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LINGUIST List 24.931

Thu Feb 21 2013

Diss: Text/Corpus Linguistics/ English: Chateau: 'Paradigm Shifts and Semantic Prosody...'

Editor for this issue: Lili Xia <lxialinguistlist.org>

Date: 21-Feb-2013
From: Carmela Chateau Smith <Carmela.Chateauu-bourgogne.fr>
Subject: Paradigm Shifts and Semantic Prosody: Analysis of a diachronic corpus of geological English
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Institution: Université de Bretagne-Sud
Program: Ecole doctorale Arts Lettres et Langues
Dissertation Status: Completed
Degree Date: 2012

Author: Carmela Chateau

Dissertation Title: Paradigm Shifts and Semantic Prosody: Analysis of a diachronic corpus of geological English

Linguistic Field(s): Text/Corpus Linguistics

Subject Language(s): English (eng)

Dissertation Director:
Geoffrey Clive Williams

Dissertation Abstract:

Was the transition from a fixed Earth to continental drift and plate tectonics a
paradigm shift? The history and philosophy of science in the mid-twentieth
century suggests that it was. To examine this hypothesis further, a purpose-built
diachronic corpus of geological English (WebsTerre) was compiled in order to
investigate possible changes in language during a paradigm shift. The baseline is
a sub-corpus of Lyell’s works, from 1830-1871, representative of the initial
paradigm in geology. The second sub-corpus represents the Precursors to the
paradigm shift, Taylor, Wegener and Du Toit. A micro-corpus of six core texts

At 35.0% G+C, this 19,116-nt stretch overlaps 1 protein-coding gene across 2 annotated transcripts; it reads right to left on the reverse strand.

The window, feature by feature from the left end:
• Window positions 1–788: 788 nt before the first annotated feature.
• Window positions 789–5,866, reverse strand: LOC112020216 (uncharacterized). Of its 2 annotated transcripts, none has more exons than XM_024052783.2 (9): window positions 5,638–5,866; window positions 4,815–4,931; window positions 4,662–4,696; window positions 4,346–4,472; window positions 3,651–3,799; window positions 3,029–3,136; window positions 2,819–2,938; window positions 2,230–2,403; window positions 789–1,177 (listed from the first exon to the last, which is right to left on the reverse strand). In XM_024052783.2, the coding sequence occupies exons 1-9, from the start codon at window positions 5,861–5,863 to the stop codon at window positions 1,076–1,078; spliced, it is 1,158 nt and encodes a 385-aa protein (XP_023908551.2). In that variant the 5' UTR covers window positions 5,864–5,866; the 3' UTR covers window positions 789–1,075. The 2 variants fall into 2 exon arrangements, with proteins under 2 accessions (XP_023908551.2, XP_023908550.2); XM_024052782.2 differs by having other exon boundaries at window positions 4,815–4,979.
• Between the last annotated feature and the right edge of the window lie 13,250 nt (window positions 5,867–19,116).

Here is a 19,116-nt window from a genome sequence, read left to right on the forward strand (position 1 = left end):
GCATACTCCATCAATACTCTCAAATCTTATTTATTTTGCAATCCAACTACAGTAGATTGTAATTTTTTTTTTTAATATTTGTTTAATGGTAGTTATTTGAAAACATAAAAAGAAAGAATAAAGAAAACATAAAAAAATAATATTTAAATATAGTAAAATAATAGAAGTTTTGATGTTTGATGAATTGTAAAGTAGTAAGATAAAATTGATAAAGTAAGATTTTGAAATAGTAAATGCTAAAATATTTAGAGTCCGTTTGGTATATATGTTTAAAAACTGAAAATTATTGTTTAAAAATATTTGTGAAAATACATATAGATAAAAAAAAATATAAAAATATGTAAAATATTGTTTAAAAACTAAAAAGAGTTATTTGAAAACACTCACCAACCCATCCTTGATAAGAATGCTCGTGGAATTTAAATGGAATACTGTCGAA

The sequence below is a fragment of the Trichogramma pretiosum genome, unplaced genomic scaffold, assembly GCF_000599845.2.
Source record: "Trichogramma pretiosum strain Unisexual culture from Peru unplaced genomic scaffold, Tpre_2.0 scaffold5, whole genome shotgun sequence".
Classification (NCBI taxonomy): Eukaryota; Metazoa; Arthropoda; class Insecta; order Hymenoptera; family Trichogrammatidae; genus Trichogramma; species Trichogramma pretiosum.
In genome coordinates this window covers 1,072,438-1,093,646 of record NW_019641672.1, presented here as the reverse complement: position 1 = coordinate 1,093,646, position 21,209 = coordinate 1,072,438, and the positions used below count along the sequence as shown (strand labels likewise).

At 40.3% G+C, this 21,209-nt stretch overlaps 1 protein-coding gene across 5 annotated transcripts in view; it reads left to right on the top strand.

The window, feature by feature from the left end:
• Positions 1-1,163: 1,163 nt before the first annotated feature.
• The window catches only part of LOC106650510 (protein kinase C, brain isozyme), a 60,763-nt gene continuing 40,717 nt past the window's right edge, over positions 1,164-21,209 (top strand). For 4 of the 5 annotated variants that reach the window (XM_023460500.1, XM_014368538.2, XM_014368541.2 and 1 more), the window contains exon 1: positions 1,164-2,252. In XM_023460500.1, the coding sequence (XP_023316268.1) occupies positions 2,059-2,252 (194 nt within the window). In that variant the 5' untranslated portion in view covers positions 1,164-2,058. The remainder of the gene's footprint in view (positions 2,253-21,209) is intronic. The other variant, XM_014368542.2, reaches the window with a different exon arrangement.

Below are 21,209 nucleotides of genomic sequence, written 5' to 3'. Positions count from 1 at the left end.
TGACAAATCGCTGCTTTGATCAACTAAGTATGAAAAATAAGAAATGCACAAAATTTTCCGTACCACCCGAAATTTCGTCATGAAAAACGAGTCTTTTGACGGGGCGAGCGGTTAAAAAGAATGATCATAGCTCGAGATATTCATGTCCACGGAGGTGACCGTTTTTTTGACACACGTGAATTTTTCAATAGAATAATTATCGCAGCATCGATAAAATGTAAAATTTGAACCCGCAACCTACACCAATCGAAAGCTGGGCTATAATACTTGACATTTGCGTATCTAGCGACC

from the key period (1962-1966) and an outer core of texts (1948-1971) are
contrasted with three sets of articles by Partisans and Opponents from 1962 to
1990. Several types of software are used to analyse the WebsTerre corpus,
while reference corpora from 1961 and the early 1990s serve as markers to
establish general language use for key terms before and after the paradigm shift.
The semantic prosody for individual words as well as multi-word units is
examined and evidence of prosody transfer from general to specialised usage is
brought to light. Parallels are drawn between the history of Geology and that of
Linguistics during the twentieth century. Earth Science and Corpus Linguistics,
the new science of language, are both found to have experienced instrument-
based (or technology-led) paradigm shifts in the second half of the twentieth
century. The neutral semantic prosody of ‘plate tectonics’ seems easier to
accept than the conflicting semantic prosodies of ‘continental’ and ‘drift’,
separately and as a fixed expression, in British and American English.

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